Following the evolution of acute inflammation in 30 days (Figure 6B), RMGT–LZ groups with and without MSCs showed reduction in inflammatory infiltrates in 90% samples from day 5. RMGT–LZ with MSCs showed acute inflammatory infiltrates discreet in 50% and absent in 40% of samples (p=0.02), and RMGT–LZ without MSCs reduced to discreet and absent in 80% and 10% of samples (p=0.03). MC with cells also showed good resolution of the inflammatory process, in which 80% of samples evolved to discreet (p=0.02). The control group continued to present acute inflammatory infiltrates in 30% of samples.
Chronic inflammatory infiltrate cells were observed from day 5 (Figure 6C). They were moderately present in 60% of MC with MSCs (p=0.01), and after 30 days 70% of samples had changed from moderate to discreet inflammatory infiltrates (p=0.02) (Figure 6D). It is important to note that 70% and 60% of the RMGT–LZ groups with and without MSCs had no increase in inflammatory infiltrates in 30 days, remaining as discreet.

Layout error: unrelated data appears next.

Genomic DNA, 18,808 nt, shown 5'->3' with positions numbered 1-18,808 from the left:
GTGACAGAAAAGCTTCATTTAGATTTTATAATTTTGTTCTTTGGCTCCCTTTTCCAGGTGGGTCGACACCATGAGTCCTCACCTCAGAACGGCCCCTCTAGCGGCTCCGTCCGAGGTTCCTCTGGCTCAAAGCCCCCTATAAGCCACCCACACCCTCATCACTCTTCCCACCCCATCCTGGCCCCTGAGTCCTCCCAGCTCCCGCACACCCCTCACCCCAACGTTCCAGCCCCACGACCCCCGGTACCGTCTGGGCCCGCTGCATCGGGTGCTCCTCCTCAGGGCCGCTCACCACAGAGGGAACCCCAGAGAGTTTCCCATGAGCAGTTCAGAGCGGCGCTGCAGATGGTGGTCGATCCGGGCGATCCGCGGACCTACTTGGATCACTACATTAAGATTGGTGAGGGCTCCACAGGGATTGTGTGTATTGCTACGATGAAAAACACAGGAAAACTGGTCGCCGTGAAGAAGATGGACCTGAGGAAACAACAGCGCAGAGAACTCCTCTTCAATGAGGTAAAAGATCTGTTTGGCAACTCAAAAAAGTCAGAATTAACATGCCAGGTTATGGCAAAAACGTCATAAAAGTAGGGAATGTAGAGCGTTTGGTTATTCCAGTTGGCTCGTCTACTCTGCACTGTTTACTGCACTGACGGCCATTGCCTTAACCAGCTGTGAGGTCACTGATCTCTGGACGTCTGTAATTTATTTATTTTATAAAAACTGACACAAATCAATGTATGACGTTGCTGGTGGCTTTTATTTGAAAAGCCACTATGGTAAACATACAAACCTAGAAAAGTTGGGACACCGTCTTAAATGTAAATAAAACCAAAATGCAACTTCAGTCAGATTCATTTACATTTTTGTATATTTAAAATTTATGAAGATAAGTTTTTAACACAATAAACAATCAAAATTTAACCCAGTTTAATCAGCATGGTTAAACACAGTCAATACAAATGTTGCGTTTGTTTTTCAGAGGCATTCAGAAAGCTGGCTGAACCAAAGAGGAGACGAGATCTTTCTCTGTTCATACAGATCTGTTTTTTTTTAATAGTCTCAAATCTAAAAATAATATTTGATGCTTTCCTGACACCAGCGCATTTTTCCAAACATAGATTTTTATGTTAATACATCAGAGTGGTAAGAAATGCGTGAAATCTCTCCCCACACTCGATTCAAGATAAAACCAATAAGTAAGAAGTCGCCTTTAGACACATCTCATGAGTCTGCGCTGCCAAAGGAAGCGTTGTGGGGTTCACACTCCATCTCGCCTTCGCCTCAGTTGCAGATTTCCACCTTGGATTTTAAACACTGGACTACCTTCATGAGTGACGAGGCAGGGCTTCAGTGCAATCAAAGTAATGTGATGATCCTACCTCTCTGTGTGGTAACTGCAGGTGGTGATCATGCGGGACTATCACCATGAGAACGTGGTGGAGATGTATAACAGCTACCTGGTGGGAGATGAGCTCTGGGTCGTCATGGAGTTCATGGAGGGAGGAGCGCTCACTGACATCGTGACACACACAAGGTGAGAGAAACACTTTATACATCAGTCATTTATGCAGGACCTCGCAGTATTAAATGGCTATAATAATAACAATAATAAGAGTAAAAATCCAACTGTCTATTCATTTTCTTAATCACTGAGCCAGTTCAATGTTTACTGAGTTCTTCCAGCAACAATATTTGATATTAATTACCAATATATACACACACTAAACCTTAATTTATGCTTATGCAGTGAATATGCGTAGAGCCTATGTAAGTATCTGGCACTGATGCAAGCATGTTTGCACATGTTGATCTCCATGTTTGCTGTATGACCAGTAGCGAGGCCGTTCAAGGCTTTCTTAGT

Vascular proliferation in 5 days (Figure 7A) presented a significant difference for RMG–LZ groups with and without MSCs (p=0.03), showing its better performance in the initial days following the burn. At the end of 30 days (Figure 7B), the RMGT–LZ group presented complete epithelialization in 90% of its samples, a significant result (p=0.02) compared to the control group. This showed the same pattern as in Figure 6A, indicating samples that presented accentuated acute inflammatory infiltrate cells at day 5 also obtained a better rate of epithelialization (by microscopic evaluation).